Special issues and symposia
Antipode occasionally publishes special issues and symposia. The Editorial Collective seeks papers that both individually and collectively make a significant contribution to the advancement of radical/critical geography, whether by pushing debates forward in novel ways or by taking discussions in new directions. We look for papers that speak to ongoing conversations in the field, to be sure, but as representatives of an undisciplined discipline we also look for papers that stray beyond established borders (of all kinds) and that think creatively about the journal’s lines of descent and possible futures. And a “symposium”, of course, is a party, so we look for papers that are not only lively and well-presented but also engaging – cross-referenced papers, deeply in dialogue, meaningfully connecting with each other, and holding together as a collection to form something more than the sum of its parts. A strong introduction to a special issue or symposium takes on these provocations in bold and compelling ways.
The Editorial Collective meets twice a year, in June and November, to consider proposals. These should explain the collection as a whole and its “fit” with Antipode (in no more than 1,500 words), and should also include biographical sketches and 150-word abstracts from authors. Symposia consist of around seven essays, each 9,500 words (inclusive of endnotes, references, tables and figures), and a guest-editor’s introduction.
Proposals should be e-mailed to Andy Kent (firstname.lastname@example.org) before the end of May and October, and decisions will made before the end of June and November. If you have a question, please get in touch with Andy.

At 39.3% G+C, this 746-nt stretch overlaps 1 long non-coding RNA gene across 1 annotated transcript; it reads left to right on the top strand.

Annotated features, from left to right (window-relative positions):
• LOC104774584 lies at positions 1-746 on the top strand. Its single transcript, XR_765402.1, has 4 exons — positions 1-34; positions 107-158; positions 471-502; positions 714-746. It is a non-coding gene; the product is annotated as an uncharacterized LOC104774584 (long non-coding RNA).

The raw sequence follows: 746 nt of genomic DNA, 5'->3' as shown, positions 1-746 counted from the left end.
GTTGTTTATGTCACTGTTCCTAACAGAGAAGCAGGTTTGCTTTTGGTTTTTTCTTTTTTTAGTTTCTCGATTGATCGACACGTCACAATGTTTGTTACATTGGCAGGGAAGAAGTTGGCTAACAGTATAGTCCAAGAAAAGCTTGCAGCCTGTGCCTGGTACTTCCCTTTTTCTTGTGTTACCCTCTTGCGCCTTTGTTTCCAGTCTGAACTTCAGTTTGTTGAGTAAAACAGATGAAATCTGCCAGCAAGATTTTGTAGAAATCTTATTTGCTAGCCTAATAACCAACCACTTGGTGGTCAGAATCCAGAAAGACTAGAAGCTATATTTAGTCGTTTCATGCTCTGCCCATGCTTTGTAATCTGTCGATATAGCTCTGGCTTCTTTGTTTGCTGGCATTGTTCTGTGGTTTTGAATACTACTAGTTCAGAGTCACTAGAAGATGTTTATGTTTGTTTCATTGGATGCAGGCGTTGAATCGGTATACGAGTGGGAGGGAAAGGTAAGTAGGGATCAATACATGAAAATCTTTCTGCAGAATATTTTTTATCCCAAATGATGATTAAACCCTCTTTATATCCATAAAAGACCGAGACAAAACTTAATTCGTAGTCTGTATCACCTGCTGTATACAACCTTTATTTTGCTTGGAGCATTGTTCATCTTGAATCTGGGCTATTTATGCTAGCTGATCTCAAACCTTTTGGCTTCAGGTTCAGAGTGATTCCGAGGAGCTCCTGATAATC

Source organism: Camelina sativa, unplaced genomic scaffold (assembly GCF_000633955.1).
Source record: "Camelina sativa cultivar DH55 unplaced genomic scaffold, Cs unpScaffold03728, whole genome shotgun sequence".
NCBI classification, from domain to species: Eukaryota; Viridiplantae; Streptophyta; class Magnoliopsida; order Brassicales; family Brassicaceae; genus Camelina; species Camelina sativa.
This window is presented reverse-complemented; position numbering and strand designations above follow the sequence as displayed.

The Antipode Book Series
The Antipode Book Series explores what it means to think radical geography, broadly considered, “antipodally” as in opposition and from various margins, limits or borderlands.
An Antipode book provides insight “from elsewhere”, across boundaries rarely transgressed, with internationalist ambition and located insight. We want manuscripts willing to step outside the comfort of regional, national and disciplinary boundaries to think across comparative and connected insights from elsewhere.
An Antipode book confronts and sharpens the stakes in a set of issues. This does not amount to polemics, or clear lines between enemy and friend. Rather, an Antipode book diagnoses the ways in which grounded critique emerges from particular instantiations of contradictory social relations in order to change them. We seek manuscripts driven by this practical socio-spatial imperative, rather than a purely ideological commitment to “radical geography”.
An Antipode book might look to revise larger and interdisciplinary scholarly debates by pushing at their boundaries, or by showing what happens to a problematic as it moves or changes. Equally, an Antipode book might think with binaries we instinctively dismiss, to think in complex ways about the ways in which such binaries are mobilized and boundaries maintained.
An Antipode book investigates the specific density of power and struggle in one or more sites, but with lessons that might travel internationally, to provide surprising echoes elsewhere. Indeed, we seek books written with this deliberative communicative intent, theoretically bold and empirically rich but also intended for critical renovation and re-use in other sites of critique.